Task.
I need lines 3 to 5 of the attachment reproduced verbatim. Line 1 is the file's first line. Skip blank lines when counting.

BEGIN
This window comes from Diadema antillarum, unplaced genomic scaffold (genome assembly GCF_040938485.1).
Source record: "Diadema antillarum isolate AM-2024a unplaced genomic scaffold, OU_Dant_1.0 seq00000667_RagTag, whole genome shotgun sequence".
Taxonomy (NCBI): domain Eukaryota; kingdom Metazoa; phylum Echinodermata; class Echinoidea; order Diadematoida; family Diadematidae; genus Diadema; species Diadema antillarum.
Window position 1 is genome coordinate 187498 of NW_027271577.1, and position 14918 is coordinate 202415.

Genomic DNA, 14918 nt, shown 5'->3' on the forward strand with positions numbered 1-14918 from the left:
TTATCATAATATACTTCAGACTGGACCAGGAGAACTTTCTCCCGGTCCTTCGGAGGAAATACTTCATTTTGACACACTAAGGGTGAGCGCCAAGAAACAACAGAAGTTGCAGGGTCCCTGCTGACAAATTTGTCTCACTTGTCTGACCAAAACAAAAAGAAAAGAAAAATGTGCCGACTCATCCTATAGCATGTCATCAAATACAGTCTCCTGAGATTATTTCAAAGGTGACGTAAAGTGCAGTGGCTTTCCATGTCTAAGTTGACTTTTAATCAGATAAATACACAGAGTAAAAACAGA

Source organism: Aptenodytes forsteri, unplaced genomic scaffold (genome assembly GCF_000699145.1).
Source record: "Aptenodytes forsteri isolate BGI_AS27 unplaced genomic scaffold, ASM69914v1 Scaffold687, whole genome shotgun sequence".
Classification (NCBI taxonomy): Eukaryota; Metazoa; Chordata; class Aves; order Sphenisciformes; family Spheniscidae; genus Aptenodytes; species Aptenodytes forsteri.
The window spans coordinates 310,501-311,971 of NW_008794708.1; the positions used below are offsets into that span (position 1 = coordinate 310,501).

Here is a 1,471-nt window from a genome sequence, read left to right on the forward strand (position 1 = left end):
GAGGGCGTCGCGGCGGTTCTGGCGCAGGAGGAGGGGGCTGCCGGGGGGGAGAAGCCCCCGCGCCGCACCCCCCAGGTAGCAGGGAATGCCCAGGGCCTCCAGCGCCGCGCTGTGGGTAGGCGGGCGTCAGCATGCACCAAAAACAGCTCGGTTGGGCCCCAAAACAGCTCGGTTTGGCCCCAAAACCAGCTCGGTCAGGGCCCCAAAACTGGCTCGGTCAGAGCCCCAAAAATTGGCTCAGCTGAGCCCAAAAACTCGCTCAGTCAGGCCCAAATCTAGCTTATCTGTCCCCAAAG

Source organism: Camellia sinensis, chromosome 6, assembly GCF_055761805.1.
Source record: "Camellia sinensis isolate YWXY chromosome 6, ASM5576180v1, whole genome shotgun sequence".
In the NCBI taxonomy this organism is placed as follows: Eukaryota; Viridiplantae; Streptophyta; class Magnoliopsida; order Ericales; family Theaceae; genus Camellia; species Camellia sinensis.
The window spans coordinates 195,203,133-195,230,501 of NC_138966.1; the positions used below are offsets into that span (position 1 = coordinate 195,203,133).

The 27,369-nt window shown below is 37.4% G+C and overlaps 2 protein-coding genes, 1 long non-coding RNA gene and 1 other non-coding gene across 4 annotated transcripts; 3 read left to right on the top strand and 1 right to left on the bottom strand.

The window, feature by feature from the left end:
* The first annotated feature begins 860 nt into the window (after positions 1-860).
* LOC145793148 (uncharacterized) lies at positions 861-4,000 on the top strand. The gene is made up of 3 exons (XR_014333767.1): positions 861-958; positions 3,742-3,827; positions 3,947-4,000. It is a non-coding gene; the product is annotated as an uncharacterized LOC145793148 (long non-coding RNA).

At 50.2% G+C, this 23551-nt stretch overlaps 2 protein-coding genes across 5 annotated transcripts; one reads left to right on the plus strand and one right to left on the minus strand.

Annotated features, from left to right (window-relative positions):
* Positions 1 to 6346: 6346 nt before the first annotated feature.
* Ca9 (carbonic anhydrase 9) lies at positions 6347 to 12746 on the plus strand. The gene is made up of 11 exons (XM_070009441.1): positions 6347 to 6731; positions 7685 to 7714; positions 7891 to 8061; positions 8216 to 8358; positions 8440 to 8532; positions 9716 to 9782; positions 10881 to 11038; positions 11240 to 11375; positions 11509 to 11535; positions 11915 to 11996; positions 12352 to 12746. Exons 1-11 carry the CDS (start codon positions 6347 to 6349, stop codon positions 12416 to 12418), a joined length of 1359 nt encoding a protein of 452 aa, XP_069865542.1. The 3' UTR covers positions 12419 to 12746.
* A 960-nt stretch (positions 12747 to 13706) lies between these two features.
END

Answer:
Taxonomy (NCBI): domain Eukaryota; kingdom Metazoa; phylum Echinodermata; class Echinoidea; order Diadematoida; family Diadematidae; genus Diadema; species Diadema antillarum.
Window position 1 is genome coordinate 187498 of NW_027271577.1, and position 14918 is coordinate 202415.

Genomic DNA, 14918 nt, shown 5'->3' on the forward strand with positions numbered 1-14918 from the left: